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cancer Concerns

cancer Concerns - D IUNIVERSITY OF Spencer S M Lehman J M...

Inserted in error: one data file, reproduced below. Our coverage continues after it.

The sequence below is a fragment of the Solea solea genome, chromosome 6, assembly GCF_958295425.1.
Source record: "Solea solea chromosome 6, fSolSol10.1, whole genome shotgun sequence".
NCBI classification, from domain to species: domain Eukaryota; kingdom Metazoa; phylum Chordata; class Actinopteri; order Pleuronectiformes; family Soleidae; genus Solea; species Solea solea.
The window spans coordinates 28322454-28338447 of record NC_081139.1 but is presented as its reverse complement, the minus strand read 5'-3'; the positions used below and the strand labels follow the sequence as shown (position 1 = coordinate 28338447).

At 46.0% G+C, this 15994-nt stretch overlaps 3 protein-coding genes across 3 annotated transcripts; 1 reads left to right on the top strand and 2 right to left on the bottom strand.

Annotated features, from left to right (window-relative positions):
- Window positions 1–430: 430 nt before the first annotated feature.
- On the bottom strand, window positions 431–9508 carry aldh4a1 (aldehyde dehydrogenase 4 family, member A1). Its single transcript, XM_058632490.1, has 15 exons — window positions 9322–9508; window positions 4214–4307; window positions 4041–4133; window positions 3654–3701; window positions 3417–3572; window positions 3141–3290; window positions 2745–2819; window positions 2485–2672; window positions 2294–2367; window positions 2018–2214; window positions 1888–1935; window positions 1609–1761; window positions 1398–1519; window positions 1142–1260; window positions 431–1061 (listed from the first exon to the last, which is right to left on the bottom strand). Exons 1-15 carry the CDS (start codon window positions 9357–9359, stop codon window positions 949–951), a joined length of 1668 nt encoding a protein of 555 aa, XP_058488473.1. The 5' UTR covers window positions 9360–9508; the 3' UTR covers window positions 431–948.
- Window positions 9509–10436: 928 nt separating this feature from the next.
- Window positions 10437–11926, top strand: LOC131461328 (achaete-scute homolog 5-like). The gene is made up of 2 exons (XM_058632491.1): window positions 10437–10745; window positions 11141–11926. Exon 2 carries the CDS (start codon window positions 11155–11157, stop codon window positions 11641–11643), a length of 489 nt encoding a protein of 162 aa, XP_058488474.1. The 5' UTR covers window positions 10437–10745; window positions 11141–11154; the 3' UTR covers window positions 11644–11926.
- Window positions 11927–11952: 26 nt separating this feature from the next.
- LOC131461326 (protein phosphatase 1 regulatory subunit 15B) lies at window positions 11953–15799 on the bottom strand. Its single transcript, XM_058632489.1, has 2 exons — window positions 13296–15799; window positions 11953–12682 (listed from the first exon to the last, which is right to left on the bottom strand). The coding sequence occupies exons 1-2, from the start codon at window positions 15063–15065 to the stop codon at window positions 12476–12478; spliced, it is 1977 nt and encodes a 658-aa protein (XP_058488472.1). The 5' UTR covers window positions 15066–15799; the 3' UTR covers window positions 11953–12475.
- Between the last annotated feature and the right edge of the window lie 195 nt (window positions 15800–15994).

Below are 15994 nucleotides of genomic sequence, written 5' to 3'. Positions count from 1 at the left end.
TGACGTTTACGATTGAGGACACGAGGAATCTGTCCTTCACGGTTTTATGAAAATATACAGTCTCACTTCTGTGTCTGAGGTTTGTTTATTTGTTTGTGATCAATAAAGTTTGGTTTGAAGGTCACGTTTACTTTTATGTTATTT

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Unformatted text preview: D IUNIVERSITY OF Spencer, S. M., Lehman, J. M., Wynings, C., Arena, P., Carver, C. S., Antoni, M. H., Derhagopian, R. P., & Ironson, G. (1999). Concerns about breast cancer and relations to psychosocial well—being in a multiethnic sample of early—stage patients. Health Psychology, 18, 159—168. Copyright 1999 by the American Psychological Association. This article has been copied and delivered electronically by permission. No further copying or distribution is permitted Without permission of the publisher. Department of Psychology P.O. Box 248185 Coral Gables, FL 53124-2070 Telephone (305) 284-2814 Fax (505) 284-3402 Health Psychology 1999,Vol. 18. No.2. 159—168 Copyright 1999 by theAmerican Psychological Association. Inc. 0278-6133/99/SBDO Concerns About Breast Cancer and Relations to Psychosocial Well—Being in a Multiethnic Sample of Early-Stage Patients Stacie M. Spencer University of Pittsburgh Jessica M. Lehman, Christina Wynings, Patricia Arena. Charles S. Carver, Michael H. Antoni, Robert P. Derhagopian, and Gail Ironson University of Miami Neil Love Jackson Memorial Hospital Much work on psychosocial sequelae of breast cancer has been guided by the assumption that body image and partner reaction issues are focal. In a tri-ethnic sample of 223 women treated for early-stage breast cancer within the prior year. the authors assessed a wider range of concerns and relations to well—being. Strongest concerns were recurrence, pain, death, harm from adjuvant treatment. and bills. Body—image concerns were moderate; concern about rejection was minimal. Younger women had stronger sexual and partner—related concerns than older women. Hispanic women had many stronger concerns and more disruption than other women. Life and pain concerns and sexuality concerns contributed uniquely to predicting emotional and psychosexual disruption; life and pain concerns and rejection concerns contributed to predicting social disruption. In sum. adaptation to breast cancer is a process bearing on several aspects of the patient’s life space. Key words: breast cancer. quality of life, psychosocial sequelae, psychological well-being, ethnicity The experience of breast cancer is unquestionably the source of substantial distress. However, among early-stage patients with no prior history of psychiatric disturbance, severe psychiatric symptoms are less common than was once believed and far less common than among patients with more advanced cancers (Bloom et al., 1987; Gordon et al., 1980; Lansky et al., 1985; Penman et al., 1987; for reviews see Glanz & Lerman, 1992; Irvine, Brown, Crooks, Roberts, & Browne, 1991; Moyer & Salovey, 1996). The experience of early-stage breast cancer is now widely viewed as a crisis, which is weathered during the period of about a year postsurgery by the majority of patients. Women‘s psychological responses to early—stage breast cancer are influenced by many factors, including surgical procedure. Mastectomy patients typically report poorer psychosexual adjustment (assessed as sense of attractive- Stacie M. Spencer, Department of Psychology. University of Pittsburgh; Jessica M. Lehman, Christina Wynings, Patricia Arena. Charles S. Carver, Michael H. Antoni, Robert P. Derhagopian. and Gail Ironson, Department of Psychology, University of Miami; Neil Love, Jackson Memorial Hospital, Miami. Florida. This research was supported by Research Grant CA—64710 from the National Cancer Institute and Training Grant J 4236-DAMD1794 from the Department of Defense. Correspondence concerning this article should be addressed to Charles S. Carver, Department of Psychology. University of Miami, Coral Gables, Florida 33124-2070. Electronic mail may be sent to [email protected] 159 ness, femininity, and sexual desirability) than lumpectomy patients, though the groups do not differ in mood disturbance (e.g., Bartelink, van Dam, & van Dongen. 1985; de Haes & Welvaart, 1985; Fallowfield, Baum, & Maguire, 1986; Kemeny, Wellisch, & Schain, 1988; Morris & Royle, 1988; Pozo et al., 1992; Sanger & Reznikoff, 1981; Schain et al., 1983; Steinberg, Juliano, & Wise, 1985; Taylor, Lichtman, Wood, Bluming, Dosik, & Leibowitz, 1985; Wellisch et al., 1989). This pattern of findings illustrates both the diversity among psychological sequelae of breast cancer and the fact that the sequelae do not necessarily have the same determinants. This work also reflects an orienting assumption that seems implicit in much research on psychosocial responses to breast cancer. Specifically, it often seems to be assumed that the major concern of the early-stage breast-cancer patient is the impact of the disease and its treatment on her body image (Carver et al., 1998; Mastrovito, 1974; Meyerowitz, 1980; Polivy, 1977; Schain, 1988; Sinsheimer & Holland, 1987; Sutherland, 1967; Wolberg, Tanner, Romsaas, Trump, & Malec, 1987). Thus, prime targets for study have been questions such as the extent to which the breast-cancer patient continues to feel attractive, feminine, and sexually desirable after treatment. The focus on body image reflects an evolution in the thinking of researchers on psychological sequelae of breast cancer. In earlier years. a psychoanalytic approach domi- nated thinking about the psychological impact of breast cancer (though it should also be kept in mind that the 160 SPENCER ET AL. surgical treatment itself was far more severe than it is now——cf. Holland & Rowland, 1987). The assumption at that time was that a woman with breast cancer confronted a challenge to her identity as a feminine being (Polivy, 1977). Today, discussions of the impact of body image focus more on perceptions of physical disfigurement per se and a consequent loss of confidence about relations with signifi— cant others. The assumption that women with breast cancer have special concerns about body image is certainly a reasonable one. However, there is surprisingly little systematic evi- dence about how such concerns rank among the many concerns possible. 15 body image the key concern among early-stage breast-cancer patients? If not. what concerns are focal? Several sources of indirect evidence exist. Studies have assessed problems cancer patients experience at vari- ous phases of their treatment (e.g., Freidenbergs, Gordon. Hibbard, & Diller. 1980; Ganz, Polinsky. Schag, & Heinrich. 1989; Meyerowitz, Sparks, & Spears, 1979; Mor. Malin, & Allen. 1994). However, these studies tend to focus on current impact of the treatment on practical domains of life—for example, dissatisfactions with medical services, problems doing housework. financial problems, and disrup- tion of daily routine and family activities. They provide little information on concerns outside those realms. One study that does provide such information was con- ducted some time ago by Gotay (198-1). She interviewed early—stage gynecological patients (within 2 weeks after diagnosis) and later—stage gynecological and (mostly) breast- cancer patients. Participants were asked to specify their concerns and to describe what they were doing about the concerns. Gotay found that the greatest concern expressed was the possibility of progression or recurrence of the cancer. Among the early—stage gynecological patients, the ability to bear children in the future was the second most common. followed by concerns about effects of the illness on their jobs. Among more advanced patients, fear of progression was matched by concerns about restrictions on activities and about side effects of treatments. In both groups. concern about being able to handle the emotional distress was also commonly mentioned. These findings are valuable, but they have important limitations. First, the breast—cancer patients in this sample were Stage III and IV patients, in whom concern about progression, physical debilitation. and side effects of treat- ment would be expected to be especially high. The early— stage patients were gynecological patients. whose concerns may differ from those of breast—cancer patients. Second, the assessment of these early-stage gynecological patients took place very shortly after diagnosis, when the shock of having been diagnosed with cancer was at its peak. It is unclear whether the concerns of these patients may have shifted across the months after diagnosis, as they adapted to the knowledge of their diagnosis, treatment, and favorable prognosis. Third. ethnic minority groups were not well represented in this study. or for that matter in other research relevant to the concerns of breast—cancer patients. The study reported here was undertaken, in part, to provide further information about what concerns are stron- gest in the minds of early-stage breast-cancer patients during the first year posttreatment. To do this, we surveyed a tri-ethnic sample of patients. all of whom had had surgery within the prior year. They rated the extent to which they were concerned about each of a series of issues that were presented to them, permitting us to compare the degree of concern across domains. We report here the overall profile of concerns and differences between ethnic subgroups. Knowing what concerns are salient is important, but it is also important to know which concerns relate most to distress. That is, a given concern may be salient but fail to have an impact on feelings of well-being. A relatively low-level concern may have a strong link to well-being. Accordingly, we also report associations betWeen the con- cerns reported and several indicators of subjective well- being. Method Participants Participants were 223 women with early-stage breast cancer. recruited through several Miami-area hospitals and practices. In most cases. recruitment began with a letter from the woman's physician to her. which introduced the study and asked her to consider participating in it (in some cases the study was introduced during an office visit). Letters were sent to all early-stage breast- cancer patients these physicians had treated within the past year. The letter was accompanied by a more concrete description of what would be involved in participating. Those interested returned the bottom of that page by mail to indicate when and where they might be reached by phone. Female graduate students called them. explained the study in more detail. and (for all who wished to participate) mailed the women informed consent forms and ques- tionnaire packets. Each participant was paid $40 upon return of the packet. The final participation rate of women initially contacted by letter was approximately 80%. The patients under study were diagnosed with either Stage 0 (n = 10), Stage I (n = 128), or Stage II (n = 85) breast cancer. Approximately a third of the women (74) reported a positive family history for breast cancer. Nodal involvement ranged from O to 21 (M = 0.86, SD = 2.67). Most were English speakers, though a few of the participants completed the questionnaires in Spanish (71 = 13; preliminary analyses revealed that outcome variables did not differ by language of administration). No participant had a positive psychiatric history, prior cancer, or major concurrent disease. Most of the women were married or in an equivalent relationship (157); 29 were separated or divorced. 24 were widowed. and 13 were single. The majority of the women were non-Hispanic White (151), 48 were Hispanic, and 24 were African Americans. The women had completed an average of 14.39 years of education ( SD = 2.80). Ninety-eight were currently employed full time, 20 were employed part time, and 105 were not currently working outside the home. Because the data collection had been funded by a project with a focus on the special concerns of younger breast- cancer patients, the sample was heavily weighted with younger patients, ranging in age from 27 to 87 (M = 53.75. SD = 12.62). Seventy-eight of the women had modified radical mastectomies. 9 had bilateral mastectomies. and 136 had lumpectomies (tumor excision). Fifty of the women had undergone reconstruction. Three coding options were used for each adjuvant treatment assessed: “no.“ “yes but not in the past 4 weeks." and "yes in the past 4 weeks." On these items, 137 reported radiation therapy (46 in the CONCERNS OF BREAST-CANCER PATIENT S past 4 weeks). 84 reported chemotherapy (29 in the past 4 weeks). and 83 were receiving tamoxifen. An attempt was made to recruit women who varied in the amount of time that had passed since their surgery. to ascertain whether the passage of time (and involvement in. vs. completion of. adjuvant therapy) would have an influence on the profile of concerns women reported. For this purpose. we established selec- tion windows at 3. 6, and 12 months postsurgery. Time since surgery varied as much as a month in either direction from the target date except for the 3-month window. for which the lower bound was only 2 weeks prior to the 3-month mark. Women in the 3-month window numbered 69, 72 were in the 6-month window, and 82 were in the 12-month window. Psychosocial Measures Profile of concerns. The measure of participants’ concerns was the Profile of Concerns about Breast Cancer (PCBC), created for this study. It consists of 28 items. each naming a specific potential concern stemming from the diagnosis or medical treatment. The items were written by members of the research team. partly on the basis of the existing psychooncology literature and partly on the basis of years of first-hand experience with breast-cancer patients. An attempt was made to cover a diverse range of potential concerns. The items are listed in Table 1. The introduction to the PCBC said that many sorts of things go through people's minds when they confront any illness, including breast cancer. The respondent was to indicate how concerned she was about each of this list of issues. She was asked not to respond according to how she had felt at the moment she found out she had Table 1 161 breast cancer but according to how she has felt for the last few days, including today. Response options ranged from 1 (not at all concerned) to 5 (extremely concerned). Another option indicated the concern was not applicable (e.g.. a concern about not seeing children grow up would not apply to someone whose children were already grown). Women were also given the opportunity to enter specific concerns not named in the list and to rate those concerns along with the ones that had been provided. Of the 223 women in the sample, 45 (20%) added at least one concern. The concerns that the women added were of real importance to them: The majority were rated as “extremely concerned." Although many of the concerns added by participants could be viewed as more focused restatements of concerns already on the list. some were new. Concerns expressed with some frequency in this way were concerns about hair loss, difficulty of obtaining health insurance in the future, the possibility of an error in diagnosis, and financial issues such as loss of a business because of time spent away from work. Emotional adjustment. Emotional distress was assessed by three measures. The first was the abbreviated version of the Profile of Mood States (POMS; McNair, Lorr. & Droppelman. 1981) used in our earlier research (Carver et al.. 1993). The POMS assesses several emotions. It consists of a series of adjectives, each a mood descriptor. Respondents in this study indicated the extent to which they had had the feeling described for the past week including today, using response choices that ranged from 1 (not at all) to 5 (extremely). An index of the responses made to items reflecting anxiety. anger. and depression (or = .90) was one measure of emotional adjustment. A second measure of emotional adjustment was the Center for Items of Profile of Concerns About Breast Cancer in Order Administered and Overall Sample Means (Response Options Range From I [not at all] to 5 [extremely]) As you think about your illness. how much are you concerned . . . M SD 1. that you won‘t be able to get a better job ( or be promoted) if they know you had cancer. 1.98 1.43 2. that you won’t be given the raises you deserve because of your illness. 1.65 1.21 3. that the bills from the treatment will be overwhelming. 2.38 1.43 M 4. that you won‘t be able to have children. 1.79 1.42 5. that you won’t see your children grow up. 2.52 1.51 M 6. that your partner (or a potential new partner) will reject you because of the tumor or your treatment. 1.57 1.13 L 7. that your children will become less affectionate or less loving with you. 1.14 0.59 L 8. that your family will become angry with you. 1.12 0.51 L 9. that you will argue more with your partner. 1.39 0.88 L 10. that the treatment will make you feel less feminine. less like a woman. 1.71 1.21 11. that the treatment will make you less desirable sexually. 1.86 1.30 12. that the various treatments will make you less likely to have sexual feelings. 1.92 1.27 13. that people won't think you look as good as you did. 1.62 1.06 L 14. that your friends will avoid you. 1.21 0.68 L 15. that people at work won’t want to interact with you. 1.26 0.78 L 16. that your friends will act as though your disease is contagious. 1.12 0.59 L 17. that chemotherapy or radiation therapy will make you sick. 2.79 1.46 M 18. that chemotherapy or radiation therapy will damage your body in some way. 2.87 1.40 M 19. that you‘ll undergo an early menopause. 2.08 1.43 20. that you may die soon. 2.22 1.24 M 21. that you won‘t be able to go places you want to go and do things you want to do. 1.94 1.28 22. that you will always feel physically damaged from this disease. 2.02 1.24 23. that your life with your partner will be cut short. 2.11 1.22 M 24. that the cancer may come back. 3.14 1.35 M 25. that you will lose your sense of independence/5elf-sufficiency. 2.31 1.39 M 26. that others perceive you as less strong, fit. and healthy than before you were diagnosed with breast cancer. 1.82 1.18 27. that physical pain might come from your illness or its treatment. 2.32 1.31 M 28. that you might become dependent on or addicted to drugs or medications. 1.53 1.05 L Note. N differs from item to item. as some items were not applicable to all participants. M = most—endorsed items; L = least—endorsed items. 162 SPENCER ET AL. Epidemiologic Studies Depression scale (CES—D: Radloff. 1977). The CES-D measures a range of cognitive. affective. motivational, and somatic symptoms (for data on validity, see Myers & Weiss- man, 1980: Schulberg et al.. 1985). Instructions to the respondent are to indicate the extent to which she has had a variety of experiences (framed as “1" sentences). in this case within the past week. Options for responding range from 0 (rarely or none of the time) to 3 (most or all of the time). Our third measure of emotional adjustment was the extent to which the woman reported feeling a positive quality of life in her day-to—day experiences. Because our focus was on patients who have few physical symptoms. we did not assess cancer-specific aspects of quality of life but aspects of general quality of life. We selected 11 items from Andrews and Withey (1976) that address a reasonable range of the life activities. Respondents considered each item’s content and indicated how they felt about that domain of life. on a scale ranging from 1 (terrible) to 7 (delighted). This brief measure (which has high internal reliability, or = .89) was used in our earlier breast-cancer research (Carver et a1.. 1994). Preliminary analysis indicated that the three measures just described were fairly strongly correlated with one another (inter- scale rs ranged from .62 to .75, standardized ct after reversing the coding for quality of life = .87). For this reason. the three measures were merged into an index of emotional distress, by standardizing responses to each of the measures and averaging the z scores. Psychosexual adjustment. Psychosexual well—bein...